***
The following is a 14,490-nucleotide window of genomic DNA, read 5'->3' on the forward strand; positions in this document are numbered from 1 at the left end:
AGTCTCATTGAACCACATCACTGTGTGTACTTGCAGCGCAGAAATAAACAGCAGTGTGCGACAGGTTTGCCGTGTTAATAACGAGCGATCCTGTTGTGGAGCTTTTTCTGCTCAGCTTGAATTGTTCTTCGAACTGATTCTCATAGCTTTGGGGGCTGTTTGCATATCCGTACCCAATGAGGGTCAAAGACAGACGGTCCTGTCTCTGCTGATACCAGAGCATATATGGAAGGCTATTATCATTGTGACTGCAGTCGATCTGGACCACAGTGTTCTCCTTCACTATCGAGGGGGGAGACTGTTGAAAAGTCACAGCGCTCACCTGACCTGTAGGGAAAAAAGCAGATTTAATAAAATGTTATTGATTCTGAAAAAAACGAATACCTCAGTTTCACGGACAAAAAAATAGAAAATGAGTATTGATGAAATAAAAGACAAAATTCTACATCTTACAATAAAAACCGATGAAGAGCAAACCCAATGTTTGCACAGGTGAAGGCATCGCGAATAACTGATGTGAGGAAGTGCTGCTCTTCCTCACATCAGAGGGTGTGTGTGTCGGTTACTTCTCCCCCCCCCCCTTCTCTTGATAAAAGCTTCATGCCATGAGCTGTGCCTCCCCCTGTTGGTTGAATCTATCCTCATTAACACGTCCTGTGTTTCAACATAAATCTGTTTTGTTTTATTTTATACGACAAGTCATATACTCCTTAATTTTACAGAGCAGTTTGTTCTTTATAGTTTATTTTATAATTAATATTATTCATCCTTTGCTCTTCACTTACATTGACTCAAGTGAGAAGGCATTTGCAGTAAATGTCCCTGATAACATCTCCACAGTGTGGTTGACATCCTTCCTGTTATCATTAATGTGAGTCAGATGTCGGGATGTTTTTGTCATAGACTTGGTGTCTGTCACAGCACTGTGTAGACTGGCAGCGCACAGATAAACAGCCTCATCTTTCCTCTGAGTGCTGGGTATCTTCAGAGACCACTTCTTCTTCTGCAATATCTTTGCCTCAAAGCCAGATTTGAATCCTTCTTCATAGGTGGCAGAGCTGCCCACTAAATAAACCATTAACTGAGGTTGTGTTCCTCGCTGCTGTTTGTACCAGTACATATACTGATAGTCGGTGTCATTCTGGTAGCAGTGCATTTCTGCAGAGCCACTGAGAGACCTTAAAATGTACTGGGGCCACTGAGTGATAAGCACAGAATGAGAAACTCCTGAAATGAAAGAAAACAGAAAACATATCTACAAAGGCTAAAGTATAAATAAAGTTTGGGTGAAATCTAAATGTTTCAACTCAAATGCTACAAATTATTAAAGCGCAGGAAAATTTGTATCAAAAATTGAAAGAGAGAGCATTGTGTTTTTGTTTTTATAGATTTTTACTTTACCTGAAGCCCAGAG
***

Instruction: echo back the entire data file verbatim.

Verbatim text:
The following is a 14,490-nucleotide window of genomic DNA, read 5'->3' on the forward strand; positions in this document are numbered from 1 at the left end:
AGTCTCATTGAACCACATCACTGTGTGTACTTGCAGCGCAGAAATAAACAGCAGTGTGCGACAGGTTTGCCGTGTTAATAACGAGCGATCCTGTTGTGGAGCTTTTTCTGCTCAGCTTGAATTGTTCTTCGAACTGATTCTCATAGCTTTGGGGGCTGTTTGCATATCCGTACCCAATGAGGGTCAAAGACAGACGGTCCTGTCTCTGCTGATACCAGAGCATATATGGAAGGCTATTATCATTGTGACTGCAGTCGATCTGGACCACAGTGTTCTCCTTCACTATCGAGGGGGGAGACTGTTGAAAAGTCACAGCGCTCACCTGACCTGTAGGGAAAAAAGCAGATTTAATAAAATGTTATTGATTCTGAAAAAAACGAATACCTCAGTTTCACGGACAAAAAAATAGAAAATGAGTATTGATGAAATAAAAGACAAAATTCTACATCTTACAATAAAAACCGATGAAGAGCAAACCCAATGTTTGCACAGGTGAAGGCATCGCGAATAACTGATGTGAGGAAGTGCTGCTCTTCCTCACATCAGAGGGTGTGTGTGTCGGTTACTTCTCCCCCCCCCCCTTCTCTTGATAAAAGCTTCATGCCATGAGCTGTGCCTCCCCCTGTTGGTTGAATCTATCCTCATTAACACGTCCTGTGTTTCAACATAAATCTGTTTTGTTTTATTTTATACGACAAGTCATATACTCCTTAATTTTACAGAGCAGTTTGTTCTTTATAGTTTATTTTATAATTAATATTATTCATCCTTTGCTCTTCACTTACATTGACTCAAGTGAGAAGGCATTTGCAGTAAATGTCCCTGATAACATCTCCACAGTGTGGTTGACATCCTTCCTGTTATCATTAATGTGAGTCAGATGTCGGGATGTTTTTGTCATAGACTTGGTGTCTGTCACAGCACTGTGTAGACTGGCAGCGCACAGATAAACAGCCTCATCTTTCCTCTGAGTGCTGGGTATCTTCAGAGACCACTTCTTCTTCTGCAATATCTTTGCCTCAAAGCCAGATTTGAATCCTTCTTCATAGGTGGCAGAGCTGCCCACTAAATAAACCATTAACTGAGGTTGTGTTCCTCGCTGCTGTTTGTACCAGTACATATACTGATAGTCGGTGTCATTCTGGTAGCAGTGCATTTCTGCAGAGCCACTGAGAGACCTTAAAATGTACTGGGGCCACTGAGTGATAAGCACAGAATGAGAAACTCCTGAAATGAAAGAAAACAGAAAACATATCTACAAAGGCTAAAGTATAAATAAAGTTTGGGTGAAATCTAAATGTTTCAACTCAAATGCTACAAATTATTAAAGCGCAGGAAAATTTGTATCAAAAATTGAAAGAGAGAGCATTGTGTTTTTGTTTTTATAGATTTTTACTTTACCTGAAGCCCAGAG